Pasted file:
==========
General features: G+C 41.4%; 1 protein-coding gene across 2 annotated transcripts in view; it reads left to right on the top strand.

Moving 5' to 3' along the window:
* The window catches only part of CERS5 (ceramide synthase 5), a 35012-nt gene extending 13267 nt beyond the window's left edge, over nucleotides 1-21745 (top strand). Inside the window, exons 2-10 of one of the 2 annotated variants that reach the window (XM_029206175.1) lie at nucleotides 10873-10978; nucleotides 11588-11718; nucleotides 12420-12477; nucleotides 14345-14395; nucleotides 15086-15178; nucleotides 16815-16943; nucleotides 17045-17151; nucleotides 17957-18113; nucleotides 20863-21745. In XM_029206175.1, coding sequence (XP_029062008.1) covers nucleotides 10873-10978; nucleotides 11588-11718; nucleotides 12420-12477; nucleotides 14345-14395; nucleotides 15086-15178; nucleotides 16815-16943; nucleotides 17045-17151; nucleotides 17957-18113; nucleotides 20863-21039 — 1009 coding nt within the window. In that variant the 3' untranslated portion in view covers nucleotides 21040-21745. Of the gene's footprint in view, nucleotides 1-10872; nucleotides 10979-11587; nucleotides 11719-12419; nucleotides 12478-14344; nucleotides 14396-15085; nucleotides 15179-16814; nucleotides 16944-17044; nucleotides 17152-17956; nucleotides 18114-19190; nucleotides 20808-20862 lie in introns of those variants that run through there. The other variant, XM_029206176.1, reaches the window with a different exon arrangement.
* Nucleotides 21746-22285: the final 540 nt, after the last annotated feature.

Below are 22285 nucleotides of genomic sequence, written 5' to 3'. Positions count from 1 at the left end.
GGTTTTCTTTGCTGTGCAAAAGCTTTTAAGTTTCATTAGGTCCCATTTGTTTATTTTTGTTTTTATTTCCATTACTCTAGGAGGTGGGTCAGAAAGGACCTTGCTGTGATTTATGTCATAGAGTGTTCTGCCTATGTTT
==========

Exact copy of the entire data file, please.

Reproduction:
General features: G+C 41.4%; 1 protein-coding gene across 2 annotated transcripts in view; it reads left to right on the top strand.

Moving 5' to 3' along the window:
* The window catches only part of CERS5 (ceramide synthase 5), a 35012-nt gene extending 13267 nt beyond the window's left edge, over nucleotides 1-21745 (top strand). Inside the window, exons 2-10 of one of the 2 annotated variants that reach the window (XM_029206175.1) lie at nucleotides 10873-10978; nucleotides 11588-11718; nucleotides 12420-12477; nucleotides 14345-14395; nucleotides 15086-15178; nucleotides 16815-16943; nucleotides 17045-17151; nucleotides 17957-18113; nucleotides 20863-21745. In XM_029206175.1, coding sequence (XP_029062008.1) covers nucleotides 10873-10978; nucleotides 11588-11718; nucleotides 12420-12477; nucleotides 14345-14395; nucleotides 15086-15178; nucleotides 16815-16943; nucleotides 17045-17151; nucleotides 17957-18113; nucleotides 20863-21039 — 1009 coding nt within the window. In that variant the 3' untranslated portion in view covers nucleotides 21040-21745. Of the gene's footprint in view, nucleotides 1-10872; nucleotides 10979-11587; nucleotides 11719-12419; nucleotides 12478-14344; nucleotides 14396-15085; nucleotides 15179-16814; nucleotides 16944-17044; nucleotides 17152-17956; nucleotides 18114-19190; nucleotides 20808-20862 lie in introns of those variants that run through there. The other variant, XM_029206176.1, reaches the window with a different exon arrangement.
* Nucleotides 21746-22285: the final 540 nt, after the last annotated feature.

Below are 22285 nucleotides of genomic sequence, written 5' to 3'. Positions count from 1 at the left end.
GGTTTTCTTTGCTGTGCAAAAGCTTTTAAGTTTCATTAGGTCCCATTTGTTTATTTTTGTTTTTATTTCCATTACTCTAGGAGGTGGGTCAGAAAGGACCTTGCTGTGATTTATGTCATAGAGTGTTCTGCCTATGTTT